On Sunday, 8 September 2019 at 10:04:57 UTC, Joel wrote:
I'm trying to understand delegates. Is there any good ways I can get a better understanding of them?


I am no compiler implementer, so what is below may contain a lot of inaccuracies and conceptual shortcuts, but here is my view of delegates in D. I hope this helps.

Delegates are fat function pointers.

D arrays are also fat function pointers: they can be implemented as a struct with a size_t length and a pointer to the data:

    sruct DArray(T) {
        size_t length;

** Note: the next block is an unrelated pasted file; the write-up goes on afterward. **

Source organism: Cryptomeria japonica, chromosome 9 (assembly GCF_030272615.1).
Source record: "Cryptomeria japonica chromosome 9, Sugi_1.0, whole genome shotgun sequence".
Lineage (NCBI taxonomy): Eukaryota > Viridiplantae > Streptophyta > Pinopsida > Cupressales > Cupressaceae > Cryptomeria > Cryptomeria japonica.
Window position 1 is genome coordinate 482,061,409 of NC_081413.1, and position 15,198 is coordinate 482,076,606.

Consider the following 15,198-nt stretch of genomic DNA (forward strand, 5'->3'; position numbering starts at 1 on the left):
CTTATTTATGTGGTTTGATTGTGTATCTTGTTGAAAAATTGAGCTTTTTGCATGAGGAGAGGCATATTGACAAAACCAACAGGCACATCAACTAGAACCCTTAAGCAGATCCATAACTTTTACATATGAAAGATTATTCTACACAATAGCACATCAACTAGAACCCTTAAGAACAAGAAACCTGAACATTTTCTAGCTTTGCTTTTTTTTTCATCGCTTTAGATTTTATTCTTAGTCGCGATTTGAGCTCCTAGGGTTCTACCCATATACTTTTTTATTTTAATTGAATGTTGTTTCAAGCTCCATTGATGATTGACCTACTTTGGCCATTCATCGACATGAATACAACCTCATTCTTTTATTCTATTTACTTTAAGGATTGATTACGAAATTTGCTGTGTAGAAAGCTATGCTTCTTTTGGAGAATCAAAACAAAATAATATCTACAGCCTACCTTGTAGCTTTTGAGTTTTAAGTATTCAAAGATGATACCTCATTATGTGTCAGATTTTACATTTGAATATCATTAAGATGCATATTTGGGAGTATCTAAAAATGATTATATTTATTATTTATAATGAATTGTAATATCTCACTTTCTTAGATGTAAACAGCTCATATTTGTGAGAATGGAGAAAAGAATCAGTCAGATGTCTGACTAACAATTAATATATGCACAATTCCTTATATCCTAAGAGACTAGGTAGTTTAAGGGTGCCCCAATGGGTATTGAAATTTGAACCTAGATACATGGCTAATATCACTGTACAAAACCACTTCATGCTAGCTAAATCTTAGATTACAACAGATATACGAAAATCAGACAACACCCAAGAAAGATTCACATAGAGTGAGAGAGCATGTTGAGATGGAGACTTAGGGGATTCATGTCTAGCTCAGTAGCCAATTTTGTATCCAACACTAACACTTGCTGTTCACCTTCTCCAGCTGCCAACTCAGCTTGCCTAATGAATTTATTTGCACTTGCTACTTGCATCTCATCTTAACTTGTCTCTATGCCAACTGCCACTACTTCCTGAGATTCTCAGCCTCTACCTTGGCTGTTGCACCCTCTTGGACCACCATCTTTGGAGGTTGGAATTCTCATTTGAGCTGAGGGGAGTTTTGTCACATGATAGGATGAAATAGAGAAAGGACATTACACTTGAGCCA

T * data;
    }

D delegates can be implemented as a pointer to some context data and a function pointer, something similar to D arrays:

    struct DDelegate(Context, Return, Args) {
        Context context;
        Return function(Args) functionPointer;
    }

The context can be:
- a struct value
- a class instance
- some data from a local function frame when the delegate is used as a closure.

The compiler replaces a call to the delegate in the source code by a call to the function pointer with the right data for runtime.
Something like:

    dg.functionPointer(dg.context, "hello, world");




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